Not wanting to be left out of the fun and the hype and the “hey, that could happen” that predictions cause, we have our own prediction.

You might say this one’s far-fetched and yet sometimes we feel like we have been to the future and we’re back now to report on what we saw.

And what we saw was this: mobile ads will replace direct mail. The only question is when.

There. That’s our prediction.

Follow me here: mobile ads are cheaper, more targeted, more impulsive and more actionable while direct mail is more costly, has a massive carbon footprint and shrinking as I type.

I’ll use mobile video as a corollary.

In 2003, while at Sprint, I launched the first live TV app, MobiTV. Back then people questioned whether anyone wanted to watch TV and video on their phones.

Fast forward to today and mobile video is eating into traditional TV and video habits. Some have called 2016 the Year of Mobile Video.

Apply this same shift, combined with ever more people transitioning daily behaviors and activities to their phone, and our prediction could be possible.

Mobile is creating, warping and killing some businesses and business models. Direct mail is prime and poised for a replacement.

We think mobile ads are it and like I said at the outset-the only question is when.

Is your nonprofit ready?

Dale Knoop leads a great team working to make RAZ Mobile a powerful, international platform for any cause engaged in fundraising. Today, all causes globally need a content-rich mobile presence that can be shared through text messages, social media, email and more and best of all-quickly and securely process 100% of donations from motivated supporters with a minimum of friction in seconds with no passwords. If your nonprofit needs custom development of a mobile solution to fit your mission please click here. Dale holds multiple patents and applications for patent in the mobile space.

No more carrier based nonprofit fundraising solutions, please.

22 Jul

innovate

I love true innovation and disruption.

Some things are billed as new and innovative (and really aren’t) and somethings truly are innovative. The “sharing economy” or as some politicians have awkwardly (they don’t know anything do they?) called the “gig economy” have spawned true innovations.

As it pertains to nonprofit fundraising I am always on the lookout for true innovation.

Last week I saw an announcement of a new fundraising platform so in the spirit of looking for innovation in this space I checked it out.

The platform is called “TPO” for “The People’s Operator,” and it’s a mobile phone service that allows customers to donate part of their phone bill to their favorite non-profit.

TPO’s rate plans start at $32 per month and they say they will give 10% of a phone bill to the subscriber’s favorite nonprofit. In essence TPO becomes your wireless provider on some one else’s network.

Philanthropy by individuals is a passion here at RAZ Mobile for sure, so on one hand I salute TPO but on the other hand this isn’t an innovation nor do I consider this to be a “cool” service.

In fact, I think it’s kind of lame.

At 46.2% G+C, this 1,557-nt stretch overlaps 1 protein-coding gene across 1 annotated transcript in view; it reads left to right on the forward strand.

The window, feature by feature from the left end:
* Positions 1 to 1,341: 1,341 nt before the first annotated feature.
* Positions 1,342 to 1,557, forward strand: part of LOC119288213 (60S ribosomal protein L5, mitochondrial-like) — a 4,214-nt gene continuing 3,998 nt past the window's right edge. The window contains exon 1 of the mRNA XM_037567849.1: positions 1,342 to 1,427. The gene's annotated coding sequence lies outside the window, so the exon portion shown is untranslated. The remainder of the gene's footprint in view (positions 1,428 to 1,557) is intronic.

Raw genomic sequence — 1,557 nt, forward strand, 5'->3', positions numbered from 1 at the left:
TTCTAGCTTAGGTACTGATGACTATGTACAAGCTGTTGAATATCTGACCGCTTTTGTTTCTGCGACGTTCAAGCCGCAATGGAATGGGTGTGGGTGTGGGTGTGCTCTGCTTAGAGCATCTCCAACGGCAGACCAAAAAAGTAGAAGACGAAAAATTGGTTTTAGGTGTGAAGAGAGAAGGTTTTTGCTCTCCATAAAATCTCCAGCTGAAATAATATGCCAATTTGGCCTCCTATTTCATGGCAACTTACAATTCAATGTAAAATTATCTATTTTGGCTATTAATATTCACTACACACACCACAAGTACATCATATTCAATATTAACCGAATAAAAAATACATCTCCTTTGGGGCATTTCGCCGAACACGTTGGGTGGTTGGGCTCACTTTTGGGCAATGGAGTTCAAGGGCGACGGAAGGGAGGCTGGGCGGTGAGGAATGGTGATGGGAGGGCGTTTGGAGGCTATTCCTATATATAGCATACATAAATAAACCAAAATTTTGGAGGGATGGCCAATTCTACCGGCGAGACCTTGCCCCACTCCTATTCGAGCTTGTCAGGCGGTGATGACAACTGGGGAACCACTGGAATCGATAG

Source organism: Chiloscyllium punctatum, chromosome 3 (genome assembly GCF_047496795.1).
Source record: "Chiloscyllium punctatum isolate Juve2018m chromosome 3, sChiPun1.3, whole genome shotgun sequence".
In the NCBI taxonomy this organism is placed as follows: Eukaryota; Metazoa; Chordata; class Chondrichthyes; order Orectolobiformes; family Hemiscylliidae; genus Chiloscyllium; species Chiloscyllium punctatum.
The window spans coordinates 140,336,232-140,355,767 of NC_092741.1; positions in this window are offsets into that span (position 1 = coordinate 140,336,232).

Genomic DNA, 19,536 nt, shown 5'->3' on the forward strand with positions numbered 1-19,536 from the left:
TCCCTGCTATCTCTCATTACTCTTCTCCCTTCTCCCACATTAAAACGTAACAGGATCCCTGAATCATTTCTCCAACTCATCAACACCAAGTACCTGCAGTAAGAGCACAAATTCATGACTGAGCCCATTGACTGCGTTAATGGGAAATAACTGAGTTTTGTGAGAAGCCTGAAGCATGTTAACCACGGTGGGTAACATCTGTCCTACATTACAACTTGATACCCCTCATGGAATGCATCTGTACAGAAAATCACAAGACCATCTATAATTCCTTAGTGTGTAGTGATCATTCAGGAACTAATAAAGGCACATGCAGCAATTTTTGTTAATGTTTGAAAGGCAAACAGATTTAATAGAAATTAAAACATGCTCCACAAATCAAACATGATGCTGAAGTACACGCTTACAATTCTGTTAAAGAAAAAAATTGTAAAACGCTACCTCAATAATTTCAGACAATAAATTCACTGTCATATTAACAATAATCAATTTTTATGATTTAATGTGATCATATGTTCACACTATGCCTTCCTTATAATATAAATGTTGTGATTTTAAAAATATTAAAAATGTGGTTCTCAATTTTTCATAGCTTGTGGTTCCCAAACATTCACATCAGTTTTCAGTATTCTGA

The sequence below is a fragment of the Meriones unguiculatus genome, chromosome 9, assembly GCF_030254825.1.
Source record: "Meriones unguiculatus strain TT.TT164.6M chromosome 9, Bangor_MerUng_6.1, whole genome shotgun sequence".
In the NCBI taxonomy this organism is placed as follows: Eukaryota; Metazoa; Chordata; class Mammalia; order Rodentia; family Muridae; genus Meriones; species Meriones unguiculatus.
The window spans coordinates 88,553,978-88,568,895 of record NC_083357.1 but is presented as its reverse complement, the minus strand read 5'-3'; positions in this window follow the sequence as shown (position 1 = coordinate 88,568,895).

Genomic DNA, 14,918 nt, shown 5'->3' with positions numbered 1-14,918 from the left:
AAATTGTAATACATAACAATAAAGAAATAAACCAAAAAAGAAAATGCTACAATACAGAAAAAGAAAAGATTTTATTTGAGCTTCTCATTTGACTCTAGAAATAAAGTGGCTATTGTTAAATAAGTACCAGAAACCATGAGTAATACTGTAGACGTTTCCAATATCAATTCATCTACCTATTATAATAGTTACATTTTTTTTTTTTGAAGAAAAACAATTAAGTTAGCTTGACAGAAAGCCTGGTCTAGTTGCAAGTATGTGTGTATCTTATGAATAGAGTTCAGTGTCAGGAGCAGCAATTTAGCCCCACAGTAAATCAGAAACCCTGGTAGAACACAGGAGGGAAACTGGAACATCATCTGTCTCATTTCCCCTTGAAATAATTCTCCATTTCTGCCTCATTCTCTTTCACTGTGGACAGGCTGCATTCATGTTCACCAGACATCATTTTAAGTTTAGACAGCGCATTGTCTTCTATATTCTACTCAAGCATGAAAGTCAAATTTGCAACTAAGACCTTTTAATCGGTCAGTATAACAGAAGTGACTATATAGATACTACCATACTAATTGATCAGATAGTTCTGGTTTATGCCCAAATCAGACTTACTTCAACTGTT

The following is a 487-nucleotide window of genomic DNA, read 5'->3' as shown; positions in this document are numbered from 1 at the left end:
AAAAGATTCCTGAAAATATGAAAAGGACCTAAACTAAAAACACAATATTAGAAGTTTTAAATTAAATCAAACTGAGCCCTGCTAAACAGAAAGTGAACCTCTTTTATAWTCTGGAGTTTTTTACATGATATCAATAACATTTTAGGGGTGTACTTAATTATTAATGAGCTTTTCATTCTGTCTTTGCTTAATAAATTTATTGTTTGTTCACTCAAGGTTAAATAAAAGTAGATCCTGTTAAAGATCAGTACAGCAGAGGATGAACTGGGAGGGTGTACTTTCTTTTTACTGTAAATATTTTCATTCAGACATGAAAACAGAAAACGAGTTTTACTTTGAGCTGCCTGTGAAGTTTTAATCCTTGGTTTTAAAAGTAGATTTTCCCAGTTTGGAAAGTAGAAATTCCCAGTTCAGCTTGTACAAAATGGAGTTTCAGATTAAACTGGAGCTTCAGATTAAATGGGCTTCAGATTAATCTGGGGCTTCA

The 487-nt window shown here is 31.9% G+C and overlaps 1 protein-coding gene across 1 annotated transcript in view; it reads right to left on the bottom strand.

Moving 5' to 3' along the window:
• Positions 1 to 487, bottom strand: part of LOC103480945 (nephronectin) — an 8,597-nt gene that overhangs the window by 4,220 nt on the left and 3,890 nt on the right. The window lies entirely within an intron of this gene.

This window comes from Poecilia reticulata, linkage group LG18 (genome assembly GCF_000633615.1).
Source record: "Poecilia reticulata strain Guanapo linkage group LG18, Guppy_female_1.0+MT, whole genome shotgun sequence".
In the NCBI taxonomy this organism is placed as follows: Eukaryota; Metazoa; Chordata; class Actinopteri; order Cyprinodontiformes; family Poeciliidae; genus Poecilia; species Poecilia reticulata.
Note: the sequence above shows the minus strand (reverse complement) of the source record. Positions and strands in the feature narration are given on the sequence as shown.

Let me explain.

Donors want to give straight to the cause of their choice and increasingly this means online and mobile with 100% going to the cause immediately.

Having my donation go through a carrier is not a direct donation. Nor does this sound like a service that will provide donor info to the cause since carriers in the US aren’t supposed to be sharing my info with anyone but authorities in response to subpoenas.

So how does this help a nonprofit? Yes, the money will get to them eventually but do I really want my donation sitting at the carrier for a few weeks? Nope.

Do I want my donation limited to $3 per month? Nope. If I’m having a good day and I’m in the moment so-to-speak what do I do if I want to give $100? Can’t happen with TPO.

I’d have to search for the cause on my phone and then, as way too many profits do today, I’d have to try to complete my donation via their PC giving page on my phone.

Can we all agree that giving money to a platform first and then letting them hold it and forward it on to the cause later just needs to go the way of the typewriter?

Just as people needing a ride summon cars with Uber, just as they create their own radio stations with Spotify, just as they rent rooms from the owners of the room with AirBNB, the notion of how to give is changing and the 80 million millennials want to give DIRECTLY to nonprofits they believe in. I think Boomers feel the same way.

TPO would benefit from adding unlimited frictionless mobile giving to their philanthropy efforts. And I just happen to know who they can talk to. Me.

Dale Knoop leads a great team working to make RAZ Mobile a powerful platform for any cause engaged in fundraising. Today, all causes need a content-rich mobile presence that can be shared through text messages, social media, email and more and best of all-quickly and securely process 100% of donations from motivated supporters with a minimum of friction in seconds with no passwords. If your nonprofit needs custom development of a mobile solution to fit your mission please click here. Dale holds multiple patents and applications for patent in the mobile space.